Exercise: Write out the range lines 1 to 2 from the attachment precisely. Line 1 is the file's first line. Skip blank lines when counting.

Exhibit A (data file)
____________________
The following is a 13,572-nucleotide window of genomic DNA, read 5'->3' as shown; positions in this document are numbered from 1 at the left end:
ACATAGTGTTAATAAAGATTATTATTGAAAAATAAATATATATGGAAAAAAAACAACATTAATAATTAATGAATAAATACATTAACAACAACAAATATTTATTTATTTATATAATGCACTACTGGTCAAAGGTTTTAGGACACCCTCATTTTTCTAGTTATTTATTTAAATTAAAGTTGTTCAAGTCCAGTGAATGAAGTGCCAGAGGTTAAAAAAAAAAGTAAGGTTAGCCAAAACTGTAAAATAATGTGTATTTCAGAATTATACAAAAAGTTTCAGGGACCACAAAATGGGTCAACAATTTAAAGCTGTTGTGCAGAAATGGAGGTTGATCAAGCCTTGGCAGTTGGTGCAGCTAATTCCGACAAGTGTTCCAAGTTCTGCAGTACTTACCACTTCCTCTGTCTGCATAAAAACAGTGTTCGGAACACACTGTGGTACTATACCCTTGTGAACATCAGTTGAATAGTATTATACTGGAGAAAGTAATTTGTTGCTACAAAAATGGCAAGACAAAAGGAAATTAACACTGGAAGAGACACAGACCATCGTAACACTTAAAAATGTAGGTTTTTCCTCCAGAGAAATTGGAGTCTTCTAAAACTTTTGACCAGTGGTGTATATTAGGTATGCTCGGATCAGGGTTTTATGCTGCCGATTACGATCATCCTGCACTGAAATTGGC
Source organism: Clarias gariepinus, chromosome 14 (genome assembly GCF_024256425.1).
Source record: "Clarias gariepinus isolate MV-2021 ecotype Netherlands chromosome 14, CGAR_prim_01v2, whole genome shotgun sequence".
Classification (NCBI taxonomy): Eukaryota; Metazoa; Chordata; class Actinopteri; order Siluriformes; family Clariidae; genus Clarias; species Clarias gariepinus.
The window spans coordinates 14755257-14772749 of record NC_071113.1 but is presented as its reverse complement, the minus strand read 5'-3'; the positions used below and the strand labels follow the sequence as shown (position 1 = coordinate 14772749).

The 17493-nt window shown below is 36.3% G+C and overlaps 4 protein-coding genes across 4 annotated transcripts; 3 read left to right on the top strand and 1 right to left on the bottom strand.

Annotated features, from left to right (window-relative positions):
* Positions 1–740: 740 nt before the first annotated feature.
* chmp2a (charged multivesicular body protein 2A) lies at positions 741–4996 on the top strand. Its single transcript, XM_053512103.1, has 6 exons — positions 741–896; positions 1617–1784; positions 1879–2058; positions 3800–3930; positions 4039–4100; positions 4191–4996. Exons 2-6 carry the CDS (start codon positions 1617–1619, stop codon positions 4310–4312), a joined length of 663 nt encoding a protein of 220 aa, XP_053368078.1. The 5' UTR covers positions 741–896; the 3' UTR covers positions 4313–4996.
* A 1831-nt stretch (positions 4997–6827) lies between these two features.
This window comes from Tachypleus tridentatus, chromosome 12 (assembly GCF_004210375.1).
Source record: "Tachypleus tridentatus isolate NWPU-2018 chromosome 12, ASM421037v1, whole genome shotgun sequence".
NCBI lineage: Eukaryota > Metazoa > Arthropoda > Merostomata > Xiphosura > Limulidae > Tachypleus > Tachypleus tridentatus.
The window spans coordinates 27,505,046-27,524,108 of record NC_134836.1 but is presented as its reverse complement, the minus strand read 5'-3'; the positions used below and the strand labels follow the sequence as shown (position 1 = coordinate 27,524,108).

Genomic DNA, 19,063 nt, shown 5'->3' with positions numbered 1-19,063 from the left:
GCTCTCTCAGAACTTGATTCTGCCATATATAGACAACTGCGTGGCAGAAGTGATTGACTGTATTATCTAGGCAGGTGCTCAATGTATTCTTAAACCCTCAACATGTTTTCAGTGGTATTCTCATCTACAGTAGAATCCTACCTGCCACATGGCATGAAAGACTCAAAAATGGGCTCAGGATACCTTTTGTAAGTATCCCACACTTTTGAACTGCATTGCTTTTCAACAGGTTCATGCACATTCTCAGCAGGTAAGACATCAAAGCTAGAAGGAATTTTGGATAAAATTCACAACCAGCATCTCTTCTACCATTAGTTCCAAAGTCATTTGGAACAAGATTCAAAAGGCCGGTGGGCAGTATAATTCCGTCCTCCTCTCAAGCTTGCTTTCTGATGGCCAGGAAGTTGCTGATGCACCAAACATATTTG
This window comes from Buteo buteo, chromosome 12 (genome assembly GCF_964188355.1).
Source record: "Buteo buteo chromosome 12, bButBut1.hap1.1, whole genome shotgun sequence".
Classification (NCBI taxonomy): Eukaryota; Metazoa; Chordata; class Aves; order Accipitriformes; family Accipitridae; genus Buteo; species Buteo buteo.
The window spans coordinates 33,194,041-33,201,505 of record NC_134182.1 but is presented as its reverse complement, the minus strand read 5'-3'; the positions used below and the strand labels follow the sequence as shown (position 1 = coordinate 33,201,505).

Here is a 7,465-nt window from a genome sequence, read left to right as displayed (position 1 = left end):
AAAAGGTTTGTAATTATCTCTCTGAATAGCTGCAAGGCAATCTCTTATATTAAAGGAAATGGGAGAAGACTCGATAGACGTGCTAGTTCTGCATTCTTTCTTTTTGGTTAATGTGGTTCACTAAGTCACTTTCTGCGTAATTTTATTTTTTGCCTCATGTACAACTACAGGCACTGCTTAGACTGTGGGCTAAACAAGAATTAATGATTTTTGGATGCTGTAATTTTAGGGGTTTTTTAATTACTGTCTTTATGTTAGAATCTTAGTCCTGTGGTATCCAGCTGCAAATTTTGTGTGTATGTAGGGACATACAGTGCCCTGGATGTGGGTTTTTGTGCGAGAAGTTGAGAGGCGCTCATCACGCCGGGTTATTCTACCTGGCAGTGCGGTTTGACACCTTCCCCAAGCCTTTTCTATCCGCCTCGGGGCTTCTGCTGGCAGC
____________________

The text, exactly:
The following is a 13,572-nucleotide window of genomic DNA, read 5'->3' as shown; positions in this document are numbered from 1 at the left end:
ACATAGTGTTAATAAAGATTATTATTGAAAAATAAATATATATGGAAAAAAAACAACATTAATAATTAATGAATAAATACATTAACAACAACAAATATTTATTTATTTATATAATGCACTACTGGTCAAAGGTTTTAGGACACCCTCATTTTTCTAGTTATTTATTTAAATTAAAGTTGTTCAAGTCCAGTGAATGAAGTGCCAGAGGTTAAAAAAAAAAGTAAGGTTAGCCAAAACTGTAAAATAATGTGTATTTCAGAATTATACAAAAAGTTTCAGGGACCACAAAATGGGTCAACAATTTAAAGCTGTTGTGCAGAAATGGAGGTTGATCAAGCCTTGGCAGTTGGTGCAGCTAATTCCGACAAGTGTTCCAAGTTCTGCAGTACTTACCACTTCCTCTGTCTGCATAAAAACAGTGTTCGGAACACACTGTGGTACTATACCCTTGTGAACATCAGTTGAATAGTATTATACTGGAGAAAGTAATTTGTTGCTACAAAAATGGCAAGACAAAAGGAAATTAACACTGGAAGAGACACAGACCATCGTAACACTTAAAAATGTAGGTTTTTCCTCCAGAGAAATTGGAGTCTTCTAAAACTTTTGACCAGTGGTGTATATTAGGTATGCTCGGATCAGGGTTTTATGCTGCCGATTACGATCATCCTGCACTGAAATTGGC